Donald Docimo

  • Curriculum Vitae
  • LinkedIn
  • Ph.D. – The Pennsylvania State University, 2017
  • M.S. – The Pennsylvania State University, 2015
  • B.S. – The College of New Jersey, 2012
  • Research Interests: hierarchical control, design optimization, electro-thermal systems, electric vehicles (EVs), batteries, building energy systems


Donald Docimo, Ph.D. conducts research in the area of advanced, model-based control and design as applied to energy systems. His focus is use of tools from control, model reduction, optimization, and estimation theory to address major challenges in applications that span electrified vehicles, aircraft, and advanced thermal management devices. He is an experienced educator, having instructed junior- and senior-level controls courses, developed online multimedia courses, and mentored students.


Current Research

Research supported by:

  • The National Science Foundation Engineering Research Center for Power Optimization of Electro-Thermal Systems (POETS)
  • The Center for Integrated Thermal Management of Aerospace Vehicles (CITMAV)

Ongoing work includes extensions of hierarchical control strategies for energy management, system design optimization, and testbed development to validate electro-thermal device performance. Electrification of mobile power systems is a megatrend motivated by desired trends of increased energy diversification, global greenhouse gas reduction, and reduced fuel costs. However, current benefits are partially neutralized by challenges associated with integration of new components with existing technology. Integration challenges are directly tied to heterogeneity within these energy systems. Heterogeneity of components, timescales (slow vs. fast), and their domains (electrical, thermal, etc.) instigates new plant and controller design challenges. In particular, current generation thermal management systems face hardship in dealing with these complex, heterogeneous power systems, leading to increased component degradation, defects, and insufficient control.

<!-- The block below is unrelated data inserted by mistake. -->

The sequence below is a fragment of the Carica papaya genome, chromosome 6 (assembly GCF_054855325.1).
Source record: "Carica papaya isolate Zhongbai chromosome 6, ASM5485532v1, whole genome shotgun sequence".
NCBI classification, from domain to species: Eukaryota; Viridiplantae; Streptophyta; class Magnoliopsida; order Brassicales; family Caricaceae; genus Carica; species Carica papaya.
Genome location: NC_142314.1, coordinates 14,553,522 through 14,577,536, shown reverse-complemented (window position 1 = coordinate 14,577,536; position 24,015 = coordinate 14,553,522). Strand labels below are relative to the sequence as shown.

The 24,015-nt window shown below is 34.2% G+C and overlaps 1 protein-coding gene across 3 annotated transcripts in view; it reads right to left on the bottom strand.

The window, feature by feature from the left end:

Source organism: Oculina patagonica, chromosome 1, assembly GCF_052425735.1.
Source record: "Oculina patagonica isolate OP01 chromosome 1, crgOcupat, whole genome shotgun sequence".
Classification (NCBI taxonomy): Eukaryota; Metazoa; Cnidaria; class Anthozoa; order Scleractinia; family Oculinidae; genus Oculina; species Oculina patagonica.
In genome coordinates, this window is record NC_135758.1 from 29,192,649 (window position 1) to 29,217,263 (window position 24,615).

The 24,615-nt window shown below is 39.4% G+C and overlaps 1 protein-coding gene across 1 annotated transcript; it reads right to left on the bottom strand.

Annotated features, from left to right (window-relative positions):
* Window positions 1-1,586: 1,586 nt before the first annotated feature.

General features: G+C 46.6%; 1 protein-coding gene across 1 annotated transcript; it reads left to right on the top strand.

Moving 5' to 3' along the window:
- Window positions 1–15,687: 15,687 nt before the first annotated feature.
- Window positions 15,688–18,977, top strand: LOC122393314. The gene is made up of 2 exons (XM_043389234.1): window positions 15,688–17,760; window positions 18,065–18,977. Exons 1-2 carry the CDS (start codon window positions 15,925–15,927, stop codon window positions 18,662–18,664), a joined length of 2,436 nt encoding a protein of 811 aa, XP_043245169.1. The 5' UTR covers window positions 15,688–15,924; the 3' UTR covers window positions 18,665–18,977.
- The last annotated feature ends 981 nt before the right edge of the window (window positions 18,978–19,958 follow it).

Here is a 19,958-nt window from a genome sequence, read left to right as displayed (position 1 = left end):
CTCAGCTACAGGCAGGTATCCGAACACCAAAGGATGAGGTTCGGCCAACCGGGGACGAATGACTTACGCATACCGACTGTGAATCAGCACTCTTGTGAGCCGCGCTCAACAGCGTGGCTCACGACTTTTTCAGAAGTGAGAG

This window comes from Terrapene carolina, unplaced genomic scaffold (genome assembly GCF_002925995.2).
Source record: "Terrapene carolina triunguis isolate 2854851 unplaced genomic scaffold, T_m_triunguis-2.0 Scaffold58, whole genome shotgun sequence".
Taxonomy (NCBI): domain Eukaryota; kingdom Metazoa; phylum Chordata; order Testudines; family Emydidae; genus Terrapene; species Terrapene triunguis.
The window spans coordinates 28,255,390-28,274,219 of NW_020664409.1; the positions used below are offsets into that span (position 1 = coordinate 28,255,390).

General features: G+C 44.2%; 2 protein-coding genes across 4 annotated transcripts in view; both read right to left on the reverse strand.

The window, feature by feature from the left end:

My current research efforts address the challenges of electrification integration in the following ways:

Graph-based modeling and system decomposition. Complex, multi-domain systems can be represented by modular graph-based models using the conservation of energy. This research extends these graph-based models from thermal components to include advanced electrical and mechanical components. Applying this to an electric vehicle powertrain (Figure 1), a graph-based model representing electrical, thermal, and mechanical power flows can be quickly determined. A novel energy-based system decomposition method allows the partitioning of this vehicle model into system and subsystem layers (Figure 2).

Figure 1. Example electric vehicle powertrain configuration.

Figure 2. Decomposed graph-based model of the electric vehicle powertrain.

Hierarchical control. The variety in dynamic timescales within electro-thermal systems creates computational and accuracy challenges for centralized and decentralized controllers. Hierarchical control has been recognized as a powerful tool to improve the management of these electro-thermal interactions. Use of a hierarchical control framework (Figure 3) permits top-down management of the components of the EV while reducing computation time as compared to algorithms such as centralized control. Using the decomposed hierarchy, a hierarchical control algorithm can be easily developed by applying model predictive control (MPC) to each layer of the controller. This yields a more tightly controlled vehicle that provides increased available power while keeping components within thermal constraints. Figure 4 shows how an EV hierarchical control algorithm is able to avoid massive thermal constraint violations while tracking desired qualities such as vehicle velocity.

Figure 3. Hierarchy of controllers for an electric vehicle powertrain.

Figure 4. (a) Velocity and (b) converter temperature during an acceleration phase. (c) Comparison of subsystem, system and vehicle level duty cycle inputs for converters 5 and 6 during this phase.

Plant design. Design optimization can be used to mitigate integration of electrical components into mobile power systems at early stages. Graph-based models are used to develop industry-friendly tools to perform simultaneous component sizing and topology optimization for complex, multi-domain systems with reduced setup and solution times. Figure 5 presents an example of the graph-based design tool applied to a complex, multi-domain vehicular system.